**1. Is the interest rate lower than your “unlevered” return?**

To understand this factor, let’s break it down with some simple math. Suppose you have a project that will cost $100 to invest in, and you expect it to generate a return of 15%. This means your unlevered return (return without any debt) is 15%.

If you decide to use debt, you need to consider the interest rate on the loan. Let’s say the interest rate is 10%.

Here’s how you compare the two:

**Unlevered Return:**15%**Interest Rate:**10%

To determine if it makes sense to take on debt, compare the interest rate to the unlevered return. In this case, 10% is lower than 15%. Since the interest rate is lower than the unlevered return, it makes financial sense to take on the debt. The debt allows you to leverage your investment, potentially increasing your overall percentage return.

For example, if you invest $100 of your own money in a project that you expect will sell for $115:

**Percentage Return without Debt:**$15 / $100 = 15%

If you instead invest $20 of your own money and borrow $80 at an interest rate of 10%, your returns would be calculated as follows:

**Total Project Return:**15% on $100 = $15**Interest Payment on Debt:**10% on $80 = $8**Net Return:**$15 - $8 = $7**Percentage Return With Debt:**$7 / $20 = 35%

By leveraging, your percentage return on your own investment **increases from 15% to 35%**.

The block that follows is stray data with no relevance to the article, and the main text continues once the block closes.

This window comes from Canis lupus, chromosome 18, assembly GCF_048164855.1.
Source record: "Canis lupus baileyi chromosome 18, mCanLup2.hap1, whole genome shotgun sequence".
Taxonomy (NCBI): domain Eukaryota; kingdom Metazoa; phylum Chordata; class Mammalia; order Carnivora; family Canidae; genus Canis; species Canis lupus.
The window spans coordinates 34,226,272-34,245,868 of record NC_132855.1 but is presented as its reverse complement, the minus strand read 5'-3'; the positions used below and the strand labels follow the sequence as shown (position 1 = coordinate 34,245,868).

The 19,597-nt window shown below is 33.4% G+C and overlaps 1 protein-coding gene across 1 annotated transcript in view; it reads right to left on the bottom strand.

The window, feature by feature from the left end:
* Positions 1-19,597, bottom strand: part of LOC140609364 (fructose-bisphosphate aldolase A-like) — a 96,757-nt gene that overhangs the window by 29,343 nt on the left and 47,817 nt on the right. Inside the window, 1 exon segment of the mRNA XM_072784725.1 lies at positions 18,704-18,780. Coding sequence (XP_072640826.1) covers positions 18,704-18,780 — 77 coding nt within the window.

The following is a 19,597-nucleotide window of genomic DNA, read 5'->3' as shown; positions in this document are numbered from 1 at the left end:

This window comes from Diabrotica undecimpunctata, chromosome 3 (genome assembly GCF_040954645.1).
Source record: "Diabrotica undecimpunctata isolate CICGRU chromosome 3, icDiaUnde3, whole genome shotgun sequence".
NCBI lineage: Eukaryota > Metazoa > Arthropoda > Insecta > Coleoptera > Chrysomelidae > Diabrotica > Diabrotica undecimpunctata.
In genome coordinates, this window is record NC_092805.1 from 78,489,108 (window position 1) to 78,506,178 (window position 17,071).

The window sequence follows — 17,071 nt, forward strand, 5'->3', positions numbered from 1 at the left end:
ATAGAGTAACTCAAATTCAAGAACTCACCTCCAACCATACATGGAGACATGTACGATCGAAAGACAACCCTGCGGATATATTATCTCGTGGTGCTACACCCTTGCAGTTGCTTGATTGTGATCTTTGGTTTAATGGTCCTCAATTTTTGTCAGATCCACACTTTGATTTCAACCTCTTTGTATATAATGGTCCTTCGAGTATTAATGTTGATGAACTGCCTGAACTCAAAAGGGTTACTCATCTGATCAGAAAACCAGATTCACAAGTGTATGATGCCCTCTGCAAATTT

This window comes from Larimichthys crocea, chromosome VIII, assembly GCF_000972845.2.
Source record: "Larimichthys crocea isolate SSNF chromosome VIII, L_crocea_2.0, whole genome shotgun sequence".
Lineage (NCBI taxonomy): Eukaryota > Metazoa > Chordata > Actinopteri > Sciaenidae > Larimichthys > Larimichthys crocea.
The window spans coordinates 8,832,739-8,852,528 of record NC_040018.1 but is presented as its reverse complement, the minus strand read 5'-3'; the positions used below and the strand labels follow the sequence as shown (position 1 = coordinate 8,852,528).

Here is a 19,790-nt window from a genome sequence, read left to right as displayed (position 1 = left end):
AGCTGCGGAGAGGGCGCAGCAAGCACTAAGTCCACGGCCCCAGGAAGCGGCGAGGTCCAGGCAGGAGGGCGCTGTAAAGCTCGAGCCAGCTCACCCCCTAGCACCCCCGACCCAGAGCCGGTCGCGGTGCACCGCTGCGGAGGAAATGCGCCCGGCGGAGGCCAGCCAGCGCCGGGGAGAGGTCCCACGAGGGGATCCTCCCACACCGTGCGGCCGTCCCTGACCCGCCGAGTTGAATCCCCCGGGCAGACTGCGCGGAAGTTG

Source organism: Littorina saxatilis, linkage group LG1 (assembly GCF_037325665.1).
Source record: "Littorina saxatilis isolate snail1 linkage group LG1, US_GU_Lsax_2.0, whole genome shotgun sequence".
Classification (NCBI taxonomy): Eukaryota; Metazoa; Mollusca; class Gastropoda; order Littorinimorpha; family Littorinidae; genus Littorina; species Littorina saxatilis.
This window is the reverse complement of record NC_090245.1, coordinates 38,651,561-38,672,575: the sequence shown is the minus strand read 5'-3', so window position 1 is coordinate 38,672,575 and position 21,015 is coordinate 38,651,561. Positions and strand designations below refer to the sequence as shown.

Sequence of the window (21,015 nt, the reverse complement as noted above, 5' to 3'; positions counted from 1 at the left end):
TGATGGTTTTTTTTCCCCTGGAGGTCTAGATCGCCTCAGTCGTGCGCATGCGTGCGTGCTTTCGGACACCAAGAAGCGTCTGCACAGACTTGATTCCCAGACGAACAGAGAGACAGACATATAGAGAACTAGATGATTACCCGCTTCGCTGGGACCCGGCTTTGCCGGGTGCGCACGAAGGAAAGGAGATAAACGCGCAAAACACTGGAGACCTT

This higher percentage return demonstrates the power of leverage. However, notice that your actual total profit drops from $15 to $7. To fully realize the benefits of debt, you need to consider the next factor: the size of the investment opportunity.

**2. How large is the investment opportunity?**

In the prior example, we assumed 80% debt on a $100 investment. This would leave you with $80 of additional cash sitting around. If you don’t think there are any other investment opportunities, then it doesn’t make a lot of sense to take out the debt, because while your % return increased from 15% to 35%, your total actual profit decreased from $15 to $7. Why is this? Because your $80 would be just sitting there earning zero return.

However, if you do think there are additional investment opportunities, let’s look at how much your total profit would increase by taking on leverage:

**Total profit without debt:**$115 sale price - $100 investment = $15